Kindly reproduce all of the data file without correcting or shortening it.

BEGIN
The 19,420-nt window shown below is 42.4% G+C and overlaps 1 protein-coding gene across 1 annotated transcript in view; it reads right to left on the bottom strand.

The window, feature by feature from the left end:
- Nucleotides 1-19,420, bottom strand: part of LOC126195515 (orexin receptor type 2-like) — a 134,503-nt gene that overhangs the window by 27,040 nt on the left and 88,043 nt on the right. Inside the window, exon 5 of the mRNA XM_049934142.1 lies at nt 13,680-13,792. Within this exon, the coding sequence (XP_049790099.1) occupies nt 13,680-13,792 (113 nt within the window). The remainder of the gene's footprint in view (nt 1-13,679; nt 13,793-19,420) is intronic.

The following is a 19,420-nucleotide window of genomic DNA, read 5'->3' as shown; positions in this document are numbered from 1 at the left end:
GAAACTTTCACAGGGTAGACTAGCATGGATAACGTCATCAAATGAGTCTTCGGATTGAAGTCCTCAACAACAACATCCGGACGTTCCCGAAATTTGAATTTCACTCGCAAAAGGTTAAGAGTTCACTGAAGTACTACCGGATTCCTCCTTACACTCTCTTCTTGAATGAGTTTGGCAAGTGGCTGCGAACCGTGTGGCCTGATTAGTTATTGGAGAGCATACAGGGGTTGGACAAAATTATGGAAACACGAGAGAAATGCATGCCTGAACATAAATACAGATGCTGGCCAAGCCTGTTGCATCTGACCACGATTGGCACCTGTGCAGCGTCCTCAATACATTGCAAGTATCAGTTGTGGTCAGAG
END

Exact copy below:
The 19,420-nt window shown below is 42.4% G+C and overlaps 1 protein-coding gene across 1 annotated transcript in view; it reads right to left on the bottom strand.

The window, feature by feature from the left end:
- Nucleotides 1-19,420, bottom strand: part of LOC126195515 (orexin receptor type 2-like) — a 134,503-nt gene that overhangs the window by 27,040 nt on the left and 88,043 nt on the right. Inside the window, exon 5 of the mRNA XM_049934142.1 lies at nt 13,680-13,792. Within this exon, the coding sequence (XP_049790099.1) occupies nt 13,680-13,792 (113 nt within the window). The remainder of the gene's footprint in view (nt 1-13,679; nt 13,793-19,420) is intronic.

The following is a 19,420-nucleotide window of genomic DNA, read 5'->3' as shown; positions in this document are numbered from 1 at the left end:
GAAACTTTCACAGGGTAGACTAGCATGGATAACGTCATCAAATGAGTCTTCGGATTGAAGTCCTCAACAACAACATCCGGACGTTCCCGAAATTTGAATTTCACTCGCAAAAGGTTAAGAGTTCACTGAAGTACTACCGGATTCCTCCTTACACTCTCTTCTTGAATGAGTTTGGCAAGTGGCTGCGAACCGTGTGGCCTGATTAGTTATTGGAGAGCATACAGGGGTTGGACAAAATTATGGAAACACGAGAGAAATGCATGCCTGAACATAAATACAGATGCTGGCCAAGCCTGTTGCATCTGACCACGATTGGCACCTGTGCAGCGTCCTCAATACATTGCAAGTATCAGTTGTGGTCAGAG